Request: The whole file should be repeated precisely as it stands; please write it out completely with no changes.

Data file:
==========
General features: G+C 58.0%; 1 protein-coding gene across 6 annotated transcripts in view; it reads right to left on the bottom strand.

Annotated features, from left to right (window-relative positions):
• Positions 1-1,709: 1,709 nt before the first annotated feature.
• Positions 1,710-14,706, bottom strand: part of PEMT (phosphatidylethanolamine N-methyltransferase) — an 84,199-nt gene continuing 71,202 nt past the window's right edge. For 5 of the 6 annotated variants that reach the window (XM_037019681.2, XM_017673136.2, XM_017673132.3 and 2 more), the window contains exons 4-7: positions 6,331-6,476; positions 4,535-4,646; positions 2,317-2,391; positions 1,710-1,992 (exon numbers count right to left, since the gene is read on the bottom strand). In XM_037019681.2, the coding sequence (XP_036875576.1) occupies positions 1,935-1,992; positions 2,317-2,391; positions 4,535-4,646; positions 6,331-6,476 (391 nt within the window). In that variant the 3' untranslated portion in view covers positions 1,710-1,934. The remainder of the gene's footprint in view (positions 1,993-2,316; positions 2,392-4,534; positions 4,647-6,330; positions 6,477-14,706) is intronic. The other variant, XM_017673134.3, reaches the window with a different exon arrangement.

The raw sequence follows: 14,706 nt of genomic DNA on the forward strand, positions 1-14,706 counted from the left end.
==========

General features: G+C 58.0%; 1 protein-coding gene across 6 annotated transcripts in view; it reads right to left on the bottom strand.

Annotated features, from left to right (window-relative positions):
• Positions 1-1,709: 1,709 nt before the first annotated feature.
• Positions 1,710-14,706, bottom strand: part of PEMT (phosphatidylethanolamine N-methyltransferase) — an 84,199-nt gene continuing 71,202 nt past the window's right edge. For 5 of the 6 annotated variants that reach the window (XM_037019681.2, XM_017673136.2, XM_017673132.3 and 2 more), the window contains exons 4-7: positions 6,331-6,476; positions 4,535-4,646; positions 2,317-2,391; positions 1,710-1,992 (exon numbers count right to left, since the gene is read on the bottom strand). In XM_037019681.2, the coding sequence (XP_036875576.1) occupies positions 1,935-1,992; positions 2,317-2,391; positions 4,535-4,646; positions 6,331-6,476 (391 nt within the window). In that variant the 3' untranslated portion in view covers positions 1,710-1,934. The remainder of the gene's footprint in view (positions 1,993-2,316; positions 2,392-4,534; positions 4,647-6,330; positions 6,477-14,706) is intronic. The other variant, XM_017673134.3, reaches the window with a different exon arrangement.

The raw sequence follows: 14,706 nt of genomic DNA on the forward strand, positions 1-14,706 counted from the left end.